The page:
Findings, music, and occasional reflections by Paul Woodward







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Out-of-sync ‘loners’ may secretly protect orderly swarms

Jordana Cepelewicz writes:

Dense clouds of starlings dip and soar, congregating in undulating curtains that darken the sky; hundreds of thousands of wildebeests thunder together across the plains of Africa in a coordinated, seemingly never-ending migratory loop; fireflies blink in unison; entire forests of bamboo blossom at once. Scientists have studied these mesmerizing feats of synchronization for decades, trying to tease apart the factors that enable such cooperation and complexity.

Yet there are always individuals that don’t participate in the collective behavior — the odd bird or insect or mammal that remains just a little out of sync with the rest; the stray cell or bacterium that seems to have missed some call to arms. Researchers usually pay them little heed, dismissing them as insignificant outliers.

But a handful of scientists have started to suspect otherwise. Their hunch is that these individuals are signs of something deeper, a broader evolutionary strategy at work. Now, new research validating that hypothesis has opened up a very different way of thinking about the study of collective behavior.

Early clues emerged after Corina Tarnita, a mathematical biologist at Princeton University, and her colleagues turned their attention to the cellular slime mold Dictyostelium discoideum. Typically, it lives as a collection of solitary amoebas, with each cell eating and dividing on its own. But when threatened with starvation, up to a million of those cells can coalesce into a mushroom-like tower. Around 20% of them create a stalk, sacrificing themselves so that the rest can move to the top of the structure and form spores, which can last for months without food. Ultimately, water and wind disperse those spores to new and potentially more nutrient-rich environments.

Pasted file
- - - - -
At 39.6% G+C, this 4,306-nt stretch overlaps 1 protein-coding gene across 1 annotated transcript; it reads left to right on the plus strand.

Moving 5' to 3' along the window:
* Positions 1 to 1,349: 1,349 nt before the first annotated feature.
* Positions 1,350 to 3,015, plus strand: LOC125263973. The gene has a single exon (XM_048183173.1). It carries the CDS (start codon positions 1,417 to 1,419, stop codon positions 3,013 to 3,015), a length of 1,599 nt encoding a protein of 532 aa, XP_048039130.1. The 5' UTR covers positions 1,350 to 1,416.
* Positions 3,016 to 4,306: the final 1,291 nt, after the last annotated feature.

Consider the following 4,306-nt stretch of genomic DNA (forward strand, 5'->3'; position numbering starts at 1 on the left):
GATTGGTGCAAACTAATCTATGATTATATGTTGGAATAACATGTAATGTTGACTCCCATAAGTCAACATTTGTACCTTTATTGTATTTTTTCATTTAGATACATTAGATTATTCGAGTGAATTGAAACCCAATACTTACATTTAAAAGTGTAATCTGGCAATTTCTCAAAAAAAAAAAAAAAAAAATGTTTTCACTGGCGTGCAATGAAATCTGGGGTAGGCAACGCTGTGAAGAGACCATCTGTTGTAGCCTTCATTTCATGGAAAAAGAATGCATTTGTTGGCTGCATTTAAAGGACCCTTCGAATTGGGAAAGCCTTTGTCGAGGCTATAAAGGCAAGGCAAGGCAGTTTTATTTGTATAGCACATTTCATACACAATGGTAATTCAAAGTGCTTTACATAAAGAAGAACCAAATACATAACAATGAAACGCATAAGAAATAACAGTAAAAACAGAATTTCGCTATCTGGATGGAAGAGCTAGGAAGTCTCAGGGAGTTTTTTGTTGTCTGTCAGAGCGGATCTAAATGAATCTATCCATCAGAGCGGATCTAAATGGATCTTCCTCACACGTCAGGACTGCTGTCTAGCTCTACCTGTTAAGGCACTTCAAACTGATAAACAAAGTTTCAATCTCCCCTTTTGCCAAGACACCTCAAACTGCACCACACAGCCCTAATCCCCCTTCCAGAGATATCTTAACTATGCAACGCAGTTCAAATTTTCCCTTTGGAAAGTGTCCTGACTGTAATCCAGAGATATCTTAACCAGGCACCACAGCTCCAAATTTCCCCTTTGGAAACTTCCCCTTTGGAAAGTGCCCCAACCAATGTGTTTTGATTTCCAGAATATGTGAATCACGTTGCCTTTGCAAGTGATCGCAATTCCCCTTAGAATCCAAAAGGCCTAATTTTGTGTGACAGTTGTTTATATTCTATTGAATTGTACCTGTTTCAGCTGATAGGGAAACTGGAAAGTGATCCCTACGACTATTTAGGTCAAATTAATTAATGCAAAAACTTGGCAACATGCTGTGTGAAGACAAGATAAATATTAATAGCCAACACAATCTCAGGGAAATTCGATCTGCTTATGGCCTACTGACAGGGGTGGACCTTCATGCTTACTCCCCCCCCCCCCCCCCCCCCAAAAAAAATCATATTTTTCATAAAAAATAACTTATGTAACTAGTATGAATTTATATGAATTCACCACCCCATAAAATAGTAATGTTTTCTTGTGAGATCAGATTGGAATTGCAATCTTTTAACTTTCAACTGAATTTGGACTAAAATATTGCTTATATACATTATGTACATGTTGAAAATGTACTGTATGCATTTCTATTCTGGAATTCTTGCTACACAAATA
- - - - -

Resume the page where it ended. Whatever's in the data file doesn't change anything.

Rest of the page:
Scientists have used slime molds to experimentally investigate the emergence and maintenance of social behavior, identifying mechanisms that ensure cooperation among the amoebas. But they’ve always focused on the aggregated cells. Tarnita and her team wanted to investigate whether the cells that stayed behind — the “loners,” as they called them — also played an important role. [Continue reading…]

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